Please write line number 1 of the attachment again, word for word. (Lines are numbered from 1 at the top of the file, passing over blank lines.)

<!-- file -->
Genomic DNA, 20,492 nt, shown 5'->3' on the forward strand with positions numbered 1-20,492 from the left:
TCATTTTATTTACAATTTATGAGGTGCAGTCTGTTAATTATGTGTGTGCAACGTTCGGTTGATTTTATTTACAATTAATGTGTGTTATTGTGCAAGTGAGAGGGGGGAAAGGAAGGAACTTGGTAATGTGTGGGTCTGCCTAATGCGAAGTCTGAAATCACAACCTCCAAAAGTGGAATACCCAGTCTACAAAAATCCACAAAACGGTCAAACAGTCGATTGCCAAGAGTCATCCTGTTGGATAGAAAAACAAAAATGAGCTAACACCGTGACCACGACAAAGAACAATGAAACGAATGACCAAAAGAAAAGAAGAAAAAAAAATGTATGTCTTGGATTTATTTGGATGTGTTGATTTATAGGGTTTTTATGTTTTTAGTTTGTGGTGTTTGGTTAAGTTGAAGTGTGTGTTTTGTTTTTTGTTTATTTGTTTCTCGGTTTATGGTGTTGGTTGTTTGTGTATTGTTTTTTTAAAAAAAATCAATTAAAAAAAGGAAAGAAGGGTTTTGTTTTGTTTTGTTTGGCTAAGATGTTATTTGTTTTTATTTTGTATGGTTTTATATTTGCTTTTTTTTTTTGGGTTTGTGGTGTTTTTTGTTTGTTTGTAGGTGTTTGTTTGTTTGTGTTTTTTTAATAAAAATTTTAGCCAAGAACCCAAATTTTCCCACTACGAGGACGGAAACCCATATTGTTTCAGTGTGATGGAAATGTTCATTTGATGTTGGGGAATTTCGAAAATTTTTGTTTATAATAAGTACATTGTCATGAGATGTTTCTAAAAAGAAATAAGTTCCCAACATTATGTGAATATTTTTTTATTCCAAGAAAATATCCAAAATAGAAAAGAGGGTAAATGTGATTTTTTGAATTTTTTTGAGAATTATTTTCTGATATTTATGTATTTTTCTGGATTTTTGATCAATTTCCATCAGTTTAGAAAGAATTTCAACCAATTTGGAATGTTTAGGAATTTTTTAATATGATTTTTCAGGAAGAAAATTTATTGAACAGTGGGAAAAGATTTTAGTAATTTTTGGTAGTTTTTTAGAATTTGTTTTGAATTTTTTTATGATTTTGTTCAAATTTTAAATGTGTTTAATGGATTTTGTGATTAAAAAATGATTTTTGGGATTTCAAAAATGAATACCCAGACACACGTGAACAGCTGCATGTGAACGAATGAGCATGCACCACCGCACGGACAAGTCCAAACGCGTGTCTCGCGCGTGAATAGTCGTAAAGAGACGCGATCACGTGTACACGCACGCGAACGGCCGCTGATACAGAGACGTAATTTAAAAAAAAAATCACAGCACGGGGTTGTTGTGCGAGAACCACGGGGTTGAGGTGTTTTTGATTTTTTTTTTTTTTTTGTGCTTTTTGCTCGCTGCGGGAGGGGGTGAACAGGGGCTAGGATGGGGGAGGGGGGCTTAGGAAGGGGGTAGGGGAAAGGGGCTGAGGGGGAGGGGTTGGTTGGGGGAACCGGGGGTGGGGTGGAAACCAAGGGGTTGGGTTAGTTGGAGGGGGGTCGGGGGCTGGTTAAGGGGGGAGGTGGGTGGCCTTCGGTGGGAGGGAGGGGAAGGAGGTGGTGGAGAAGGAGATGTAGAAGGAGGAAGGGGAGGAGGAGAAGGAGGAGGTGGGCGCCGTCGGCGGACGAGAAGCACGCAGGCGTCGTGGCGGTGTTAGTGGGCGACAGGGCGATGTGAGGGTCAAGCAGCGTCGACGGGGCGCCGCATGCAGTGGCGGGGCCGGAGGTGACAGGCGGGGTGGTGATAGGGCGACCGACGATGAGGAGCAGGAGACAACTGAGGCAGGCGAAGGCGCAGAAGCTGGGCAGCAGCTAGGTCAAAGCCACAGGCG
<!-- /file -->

Genomic DNA, 20,492 nt, shown 5'->3' on the forward strand with positions numbered 1-20,492 from the left: